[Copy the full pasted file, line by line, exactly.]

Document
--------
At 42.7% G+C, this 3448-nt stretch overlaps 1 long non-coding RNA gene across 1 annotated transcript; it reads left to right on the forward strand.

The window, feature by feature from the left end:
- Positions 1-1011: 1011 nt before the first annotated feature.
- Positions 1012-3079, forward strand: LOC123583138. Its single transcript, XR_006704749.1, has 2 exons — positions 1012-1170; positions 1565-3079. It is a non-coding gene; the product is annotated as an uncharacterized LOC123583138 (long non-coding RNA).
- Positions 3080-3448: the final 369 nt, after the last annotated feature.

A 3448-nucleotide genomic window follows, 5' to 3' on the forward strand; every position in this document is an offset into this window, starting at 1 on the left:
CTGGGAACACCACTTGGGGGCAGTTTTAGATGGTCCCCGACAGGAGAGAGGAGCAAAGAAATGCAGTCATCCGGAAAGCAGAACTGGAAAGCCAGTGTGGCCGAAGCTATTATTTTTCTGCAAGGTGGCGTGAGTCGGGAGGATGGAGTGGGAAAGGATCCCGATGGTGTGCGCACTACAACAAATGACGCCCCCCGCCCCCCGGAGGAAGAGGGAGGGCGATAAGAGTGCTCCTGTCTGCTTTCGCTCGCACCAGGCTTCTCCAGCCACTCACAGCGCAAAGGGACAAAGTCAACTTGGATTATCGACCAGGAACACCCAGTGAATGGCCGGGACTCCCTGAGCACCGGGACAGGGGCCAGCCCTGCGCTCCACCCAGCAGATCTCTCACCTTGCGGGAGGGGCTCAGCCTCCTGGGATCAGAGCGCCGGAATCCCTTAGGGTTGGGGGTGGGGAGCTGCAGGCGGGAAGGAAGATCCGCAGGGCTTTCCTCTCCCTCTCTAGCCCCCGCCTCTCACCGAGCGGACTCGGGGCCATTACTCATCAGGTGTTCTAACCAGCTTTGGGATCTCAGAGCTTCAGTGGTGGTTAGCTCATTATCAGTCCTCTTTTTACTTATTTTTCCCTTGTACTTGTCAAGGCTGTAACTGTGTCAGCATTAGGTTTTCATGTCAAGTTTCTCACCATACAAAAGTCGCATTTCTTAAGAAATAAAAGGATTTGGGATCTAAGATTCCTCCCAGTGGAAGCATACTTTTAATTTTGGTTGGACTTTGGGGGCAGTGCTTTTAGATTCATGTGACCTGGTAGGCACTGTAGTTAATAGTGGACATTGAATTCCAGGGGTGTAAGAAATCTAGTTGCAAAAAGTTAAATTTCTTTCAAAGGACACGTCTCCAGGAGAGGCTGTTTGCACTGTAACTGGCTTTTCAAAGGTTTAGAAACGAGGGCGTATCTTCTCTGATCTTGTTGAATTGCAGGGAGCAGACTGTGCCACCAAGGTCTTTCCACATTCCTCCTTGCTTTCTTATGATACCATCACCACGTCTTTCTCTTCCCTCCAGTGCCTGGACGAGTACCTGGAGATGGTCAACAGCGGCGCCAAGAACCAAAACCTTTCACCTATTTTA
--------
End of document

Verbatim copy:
At 42.7% G+C, this 3448-nt stretch overlaps 1 long non-coding RNA gene across 1 annotated transcript; it reads left to right on the forward strand.

The window, feature by feature from the left end:
- Positions 1-1011: 1011 nt before the first annotated feature.
- Positions 1012-3079, forward strand: LOC123583138. Its single transcript, XR_006704749.1, has 2 exons — positions 1012-1170; positions 1565-3079. It is a non-coding gene; the product is annotated as an uncharacterized LOC123583138 (long non-coding RNA).
- Positions 3080-3448: the final 369 nt, after the last annotated feature.

A 3448-nucleotide genomic window follows, 5' to 3' on the forward strand; every position in this document is an offset into this window, starting at 1 on the left:
CTGGGAACACCACTTGGGGGCAGTTTTAGATGGTCCCCGACAGGAGAGAGGAGCAAAGAAATGCAGTCATCCGGAAAGCAGAACTGGAAAGCCAGTGTGGCCGAAGCTATTATTTTTCTGCAAGGTGGCGTGAGTCGGGAGGATGGAGTGGGAAAGGATCCCGATGGTGTGCGCACTACAACAAATGACGCCCCCCGCCCCCCGGAGGAAGAGGGAGGGCGATAAGAGTGCTCCTGTCTGCTTTCGCTCGCACCAGGCTTCTCCAGCCACTCACAGCGCAAAGGGACAAAGTCAACTTGGATTATCGACCAGGAACACCCAGTGAATGGCCGGGACTCCCTGAGCACCGGGACAGGGGCCAGCCCTGCGCTCCACCCAGCAGATCTCTCACCTTGCGGGAGGGGCTCAGCCTCCTGGGATCAGAGCGCCGGAATCCCTTAGGGTTGGGGGTGGGGAGCTGCAGGCGGGAAGGAAGATCCGCAGGGCTTTCCTCTCCCTCTCTAGCCCCCGCCTCTCACCGAGCGGACTCGGGGCCATTACTCATCAGGTGTTCTAACCAGCTTTGGGATCTCAGAGCTTCAGTGGTGGTTAGCTCATTATCAGTCCTCTTTTTACTTATTTTTCCCTTGTACTTGTCAAGGCTGTAACTGTGTCAGCATTAGGTTTTCATGTCAAGTTTCTCACCATACAAAAGTCGCATTTCTTAAGAAATAAAAGGATTTGGGATCTAAGATTCCTCCCAGTGGAAGCATACTTTTAATTTTGGTTGGACTTTGGGGGCAGTGCTTTTAGATTCATGTGACCTGGTAGGCACTGTAGTTAATAGTGGACATTGAATTCCAGGGGTGTAAGAAATCTAGTTGCAAAAAGTTAAATTTCTTTCAAAGGACACGTCTCCAGGAGAGGCTGTTTGCACTGTAACTGGCTTTTCAAAGGTTTAGAAACGAGGGCGTATCTTCTCTGATCTTGTTGAATTGCAGGGAGCAGACTGTGCCACCAAGGTCTTTCCACATTCCTCCTTGCTTTCTTATGATACCATCACCACGTCTTTCTCTTCCCTCCAGTGCCTGGACGAGTACCTGGAGATGGTCAACAGCGGCGCCAAGAACCAAAACCTTTCACCTATTTTA